You can now buy a fully electric car with a range of 320km for a price around $30,000. That does not sound so cheap until you consider that you can save $2000 per year on fuel alone and mechanical repairs are much less. My LPG converted ute has a range of 430km on a full tank so a range of 320km is not going to restrict me much especially when I can recharge an electric car at home.
If you have lots of solar and are not happy with low feed in tariffs, what about charging your electric car with solar? It takes about 60kWhr to fully charge an electric vehicle but you won’t be doing that every day. If you drive less than 320km per week then you only need to charge about 8.5kWhr per day and that is the average output of 2kW of solar panels. However there are some practical drawbacks.
If you are charging each day on solar then you can only drive at night. Home battery storage or fast charging gets around this problem but would represent substantial extra up-front costs. It is currently more cost effective to charge using Off Peak power at night at a cost of about $1.20 while collecting day time feed in tariffs of about $0.85 for your solar.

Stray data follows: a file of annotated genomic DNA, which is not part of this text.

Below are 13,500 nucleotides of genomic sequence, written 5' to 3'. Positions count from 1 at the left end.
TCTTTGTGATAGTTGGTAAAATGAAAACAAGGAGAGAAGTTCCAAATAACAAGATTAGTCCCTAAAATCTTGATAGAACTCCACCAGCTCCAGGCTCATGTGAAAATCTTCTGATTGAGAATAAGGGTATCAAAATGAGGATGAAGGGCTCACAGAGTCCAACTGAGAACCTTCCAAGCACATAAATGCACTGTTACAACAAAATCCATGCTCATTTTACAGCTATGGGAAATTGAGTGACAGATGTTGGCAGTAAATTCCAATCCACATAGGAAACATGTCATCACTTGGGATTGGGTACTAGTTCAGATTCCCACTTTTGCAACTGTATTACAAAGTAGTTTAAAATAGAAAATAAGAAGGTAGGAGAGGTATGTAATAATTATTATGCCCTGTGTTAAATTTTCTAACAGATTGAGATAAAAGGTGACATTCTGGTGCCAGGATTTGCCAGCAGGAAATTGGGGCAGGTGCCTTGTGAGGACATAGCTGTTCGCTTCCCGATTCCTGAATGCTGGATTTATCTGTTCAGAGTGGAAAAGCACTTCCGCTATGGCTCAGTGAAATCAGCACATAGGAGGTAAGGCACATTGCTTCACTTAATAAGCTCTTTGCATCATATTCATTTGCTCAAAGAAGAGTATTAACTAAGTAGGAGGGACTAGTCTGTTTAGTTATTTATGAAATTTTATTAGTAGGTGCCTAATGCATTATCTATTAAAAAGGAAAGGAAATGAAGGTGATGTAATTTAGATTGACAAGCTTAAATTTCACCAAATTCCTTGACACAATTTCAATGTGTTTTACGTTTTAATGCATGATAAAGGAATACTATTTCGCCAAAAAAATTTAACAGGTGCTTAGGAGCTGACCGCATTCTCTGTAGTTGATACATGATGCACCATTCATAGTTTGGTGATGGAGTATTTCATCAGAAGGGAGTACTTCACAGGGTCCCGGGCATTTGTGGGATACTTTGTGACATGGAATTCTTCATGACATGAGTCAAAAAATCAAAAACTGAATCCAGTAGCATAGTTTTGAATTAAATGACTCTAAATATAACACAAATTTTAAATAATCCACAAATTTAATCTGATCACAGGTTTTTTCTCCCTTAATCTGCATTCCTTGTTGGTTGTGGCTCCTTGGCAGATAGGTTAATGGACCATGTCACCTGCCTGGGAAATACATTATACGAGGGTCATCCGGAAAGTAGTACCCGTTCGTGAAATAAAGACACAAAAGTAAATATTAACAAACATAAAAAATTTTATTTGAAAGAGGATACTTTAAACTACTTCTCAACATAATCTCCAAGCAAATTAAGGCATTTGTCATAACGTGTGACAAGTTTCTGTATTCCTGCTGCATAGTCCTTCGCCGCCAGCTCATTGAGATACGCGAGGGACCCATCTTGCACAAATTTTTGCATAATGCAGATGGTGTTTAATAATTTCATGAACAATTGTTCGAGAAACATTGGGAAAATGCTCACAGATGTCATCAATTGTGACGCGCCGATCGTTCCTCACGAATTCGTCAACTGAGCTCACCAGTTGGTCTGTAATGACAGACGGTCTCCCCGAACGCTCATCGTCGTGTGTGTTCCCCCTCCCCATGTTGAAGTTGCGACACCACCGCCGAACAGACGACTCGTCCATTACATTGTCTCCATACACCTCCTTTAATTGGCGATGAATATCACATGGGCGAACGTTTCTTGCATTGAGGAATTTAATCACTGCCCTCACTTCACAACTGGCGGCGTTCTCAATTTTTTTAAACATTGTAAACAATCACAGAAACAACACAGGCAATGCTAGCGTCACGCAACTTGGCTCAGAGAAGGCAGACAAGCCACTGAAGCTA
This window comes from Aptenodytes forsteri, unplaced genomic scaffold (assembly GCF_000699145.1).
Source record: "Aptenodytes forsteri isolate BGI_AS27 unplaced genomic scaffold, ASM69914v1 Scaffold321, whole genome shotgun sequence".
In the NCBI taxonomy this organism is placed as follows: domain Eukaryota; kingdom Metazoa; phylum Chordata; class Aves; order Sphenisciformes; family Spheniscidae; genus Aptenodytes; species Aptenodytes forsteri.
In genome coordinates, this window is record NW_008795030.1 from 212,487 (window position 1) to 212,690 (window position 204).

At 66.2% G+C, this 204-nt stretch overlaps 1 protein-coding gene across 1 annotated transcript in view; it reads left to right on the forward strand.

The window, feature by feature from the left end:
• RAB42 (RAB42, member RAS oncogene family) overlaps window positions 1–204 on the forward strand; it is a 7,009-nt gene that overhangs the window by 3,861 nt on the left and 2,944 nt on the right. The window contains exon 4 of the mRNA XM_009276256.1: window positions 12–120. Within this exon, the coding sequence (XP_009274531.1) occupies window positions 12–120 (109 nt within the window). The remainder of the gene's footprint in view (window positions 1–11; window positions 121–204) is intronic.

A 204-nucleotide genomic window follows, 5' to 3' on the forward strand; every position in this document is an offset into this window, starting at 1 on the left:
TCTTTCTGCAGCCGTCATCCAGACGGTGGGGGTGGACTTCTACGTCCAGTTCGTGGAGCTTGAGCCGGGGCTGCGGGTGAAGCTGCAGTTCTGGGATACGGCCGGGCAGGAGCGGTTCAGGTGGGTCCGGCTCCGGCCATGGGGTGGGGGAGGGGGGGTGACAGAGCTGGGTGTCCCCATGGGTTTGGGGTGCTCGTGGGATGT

Off Peak power is likely to become more expensive as aging coal power stations close but power storage options are likely to become cheaper and part of normal household setups. Over the next ten years charging stations and charge/parking will become an expected part of community infrastructure and regions without them will be considered backward.
When fuel costs and maintenance is taken into account, electric vehicles are already cheaper than a new petrol or diesel car. The cost advantage will widen as mass production ramps up and the disadvantage of limited recharge options will gradually disappear. Early adopters may pay a more and have some inconvenience but late adopters will suffer loss of value of their existing vehicle while paying thousands in fuel and maintenance costs. Either way, the era of the electric car is only a few years away and the knock on effects will be substantial.